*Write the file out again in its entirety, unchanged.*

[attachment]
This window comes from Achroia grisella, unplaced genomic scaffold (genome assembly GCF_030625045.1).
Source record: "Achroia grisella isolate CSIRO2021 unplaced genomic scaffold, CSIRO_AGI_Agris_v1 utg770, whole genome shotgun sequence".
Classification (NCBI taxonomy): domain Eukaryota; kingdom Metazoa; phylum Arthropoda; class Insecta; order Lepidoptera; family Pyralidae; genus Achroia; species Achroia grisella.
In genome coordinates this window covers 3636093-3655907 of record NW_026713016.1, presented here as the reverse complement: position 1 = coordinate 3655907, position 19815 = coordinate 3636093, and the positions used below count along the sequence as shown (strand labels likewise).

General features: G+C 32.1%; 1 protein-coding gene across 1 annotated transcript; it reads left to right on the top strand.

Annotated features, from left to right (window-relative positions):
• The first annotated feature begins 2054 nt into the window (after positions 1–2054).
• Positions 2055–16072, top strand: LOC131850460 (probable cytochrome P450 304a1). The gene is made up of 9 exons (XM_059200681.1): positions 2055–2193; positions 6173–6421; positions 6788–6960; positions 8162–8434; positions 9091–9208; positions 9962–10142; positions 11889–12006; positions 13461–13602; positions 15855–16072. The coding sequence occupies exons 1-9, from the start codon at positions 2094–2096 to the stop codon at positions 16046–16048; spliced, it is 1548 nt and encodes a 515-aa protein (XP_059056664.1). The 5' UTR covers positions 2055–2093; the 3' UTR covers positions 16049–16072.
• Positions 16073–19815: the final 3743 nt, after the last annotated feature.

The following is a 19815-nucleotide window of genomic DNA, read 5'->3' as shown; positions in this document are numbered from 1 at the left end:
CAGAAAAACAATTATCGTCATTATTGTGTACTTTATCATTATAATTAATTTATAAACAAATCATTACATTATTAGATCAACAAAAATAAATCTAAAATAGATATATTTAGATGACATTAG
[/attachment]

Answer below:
This window comes from Achroia grisella, unplaced genomic scaffold (genome assembly GCF_030625045.1).
Source record: "Achroia grisella isolate CSIRO2021 unplaced genomic scaffold, CSIRO_AGI_Agris_v1 utg770, whole genome shotgun sequence".
Classification (NCBI taxonomy): domain Eukaryota; kingdom Metazoa; phylum Arthropoda; class Insecta; order Lepidoptera; family Pyralidae; genus Achroia; species Achroia grisella.
In genome coordinates this window covers 3636093-3655907 of record NW_026713016.1, presented here as the reverse complement: position 1 = coordinate 3655907, position 19815 = coordinate 3636093, and the positions used below count along the sequence as shown (strand labels likewise).

General features: G+C 32.1%; 1 protein-coding gene across 1 annotated transcript; it reads left to right on the top strand.

Annotated features, from left to right (window-relative positions):
• The first annotated feature begins 2054 nt into the window (after positions 1–2054).
• Positions 2055–16072, top strand: LOC131850460 (probable cytochrome P450 304a1). The gene is made up of 9 exons (XM_059200681.1): positions 2055–2193; positions 6173–6421; positions 6788–6960; positions 8162–8434; positions 9091–9208; positions 9962–10142; positions 11889–12006; positions 13461–13602; positions 15855–16072. The coding sequence occupies exons 1-9, from the start codon at positions 2094–2096 to the stop codon at positions 16046–16048; spliced, it is 1548 nt and encodes a 515-aa protein (XP_059056664.1). The 5' UTR covers positions 2055–2093; the 3' UTR covers positions 16049–16072.
• Positions 16073–19815: the final 3743 nt, after the last annotated feature.

The following is a 19815-nucleotide window of genomic DNA, read 5'->3' as shown; positions in this document are numbered from 1 at the left end:
CAGAAAAACAATTATCGTCATTATTGTGTACTTTATCATTATAATTAATTTATAAACAAATCATTACATTATTAGATCAACAAAAATAAATCTAAAATAGATATATTTAGATGACATTAG